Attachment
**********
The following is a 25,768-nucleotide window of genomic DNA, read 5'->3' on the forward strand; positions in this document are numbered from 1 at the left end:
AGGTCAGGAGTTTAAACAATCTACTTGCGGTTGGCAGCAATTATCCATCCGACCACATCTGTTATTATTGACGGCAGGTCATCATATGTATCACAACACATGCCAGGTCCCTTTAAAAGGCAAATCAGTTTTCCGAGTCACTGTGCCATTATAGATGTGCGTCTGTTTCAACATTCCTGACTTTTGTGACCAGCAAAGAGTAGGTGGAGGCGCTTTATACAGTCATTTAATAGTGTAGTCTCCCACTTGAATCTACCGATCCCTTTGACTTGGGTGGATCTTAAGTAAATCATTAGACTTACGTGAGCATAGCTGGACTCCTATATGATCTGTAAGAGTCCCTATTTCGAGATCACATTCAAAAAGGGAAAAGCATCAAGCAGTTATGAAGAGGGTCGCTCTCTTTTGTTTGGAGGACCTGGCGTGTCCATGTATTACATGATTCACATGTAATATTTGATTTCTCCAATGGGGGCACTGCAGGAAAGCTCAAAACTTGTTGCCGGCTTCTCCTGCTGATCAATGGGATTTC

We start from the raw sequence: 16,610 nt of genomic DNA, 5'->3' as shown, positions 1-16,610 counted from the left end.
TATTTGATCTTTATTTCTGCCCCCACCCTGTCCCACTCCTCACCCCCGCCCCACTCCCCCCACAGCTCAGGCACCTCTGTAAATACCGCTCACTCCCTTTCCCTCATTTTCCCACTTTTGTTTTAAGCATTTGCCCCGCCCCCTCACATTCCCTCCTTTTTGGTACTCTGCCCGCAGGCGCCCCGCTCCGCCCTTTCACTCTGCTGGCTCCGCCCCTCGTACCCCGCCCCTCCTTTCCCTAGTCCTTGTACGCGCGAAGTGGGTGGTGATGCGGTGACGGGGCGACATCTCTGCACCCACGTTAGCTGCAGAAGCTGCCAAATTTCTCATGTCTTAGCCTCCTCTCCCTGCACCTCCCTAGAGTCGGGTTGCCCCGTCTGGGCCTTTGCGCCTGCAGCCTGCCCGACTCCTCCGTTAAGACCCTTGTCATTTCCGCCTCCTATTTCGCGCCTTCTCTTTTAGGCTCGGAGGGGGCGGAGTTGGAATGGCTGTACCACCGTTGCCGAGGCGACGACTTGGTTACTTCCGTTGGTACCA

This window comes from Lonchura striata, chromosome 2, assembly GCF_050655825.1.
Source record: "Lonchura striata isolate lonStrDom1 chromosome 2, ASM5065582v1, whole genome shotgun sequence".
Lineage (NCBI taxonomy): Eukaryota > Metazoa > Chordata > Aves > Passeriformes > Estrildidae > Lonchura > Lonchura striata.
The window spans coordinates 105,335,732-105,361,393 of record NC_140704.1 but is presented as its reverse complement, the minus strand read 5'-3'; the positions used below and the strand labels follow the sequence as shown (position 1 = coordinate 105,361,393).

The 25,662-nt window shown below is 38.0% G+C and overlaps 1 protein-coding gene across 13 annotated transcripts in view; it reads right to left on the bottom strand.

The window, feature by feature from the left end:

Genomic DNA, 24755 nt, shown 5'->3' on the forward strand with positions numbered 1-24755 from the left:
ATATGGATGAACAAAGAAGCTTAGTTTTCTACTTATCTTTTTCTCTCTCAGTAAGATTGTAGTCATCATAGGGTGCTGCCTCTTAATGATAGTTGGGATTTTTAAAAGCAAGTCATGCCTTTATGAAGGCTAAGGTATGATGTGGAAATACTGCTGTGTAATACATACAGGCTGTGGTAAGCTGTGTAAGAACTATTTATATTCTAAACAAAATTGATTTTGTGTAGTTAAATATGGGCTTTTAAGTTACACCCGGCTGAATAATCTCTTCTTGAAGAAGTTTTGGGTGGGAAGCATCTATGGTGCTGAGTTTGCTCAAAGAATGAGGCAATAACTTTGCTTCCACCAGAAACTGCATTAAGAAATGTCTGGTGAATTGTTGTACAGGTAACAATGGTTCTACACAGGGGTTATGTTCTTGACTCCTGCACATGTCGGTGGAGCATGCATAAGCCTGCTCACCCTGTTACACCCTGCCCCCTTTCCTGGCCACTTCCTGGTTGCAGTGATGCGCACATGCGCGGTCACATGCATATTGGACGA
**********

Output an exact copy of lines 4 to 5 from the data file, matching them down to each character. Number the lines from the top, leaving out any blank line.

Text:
TATTTGATCTTTATTTCTGCCCCCACCCTGTCCCACTCCTCACCCCCGCCCCACTCCCCCCACAGCTCAGGCACCTCTGTAAATACCGCTCACTCCCTTTCCCTCATTTTCCCACTTTTGTTTTAAGCATTTGCCCCGCCCCCTCACATTCCCTCCTTTTTGGTACTCTGCCCGCAGGCGCCCCGCTCCGCCCTTTCACTCTGCTGGCTCCGCCCCTCGTACCCCGCCCCTCCTTTCCCTAGTCCTTGTACGCGCGAAGTGGGTGGTGATGCGGTGACGGGGCGACATCTCTGCACCCACGTTAGCTGCAGAAGCTGCCAAATTTCTCATGTCTTAGCCTCCTCTCCCTGCACCTCCCTAGAGTCGGGTTGCCCCGTCTGGGCCTTTGCGCCTGCAGCCTGCCCGACTCCTCCGTTAAGACCCTTGTCATTTCCGCCTCCTATTTCGCGCCTTCTCTTTTAGGCTCGGAGGGGGCGGAGTTGGAATGGCTGTACCACCGTTGCCGAGGCGACGACTTGGTTACTTCCGTTGGTACCA

This window comes from Lonchura striata, chromosome 2, assembly GCF_050655825.1.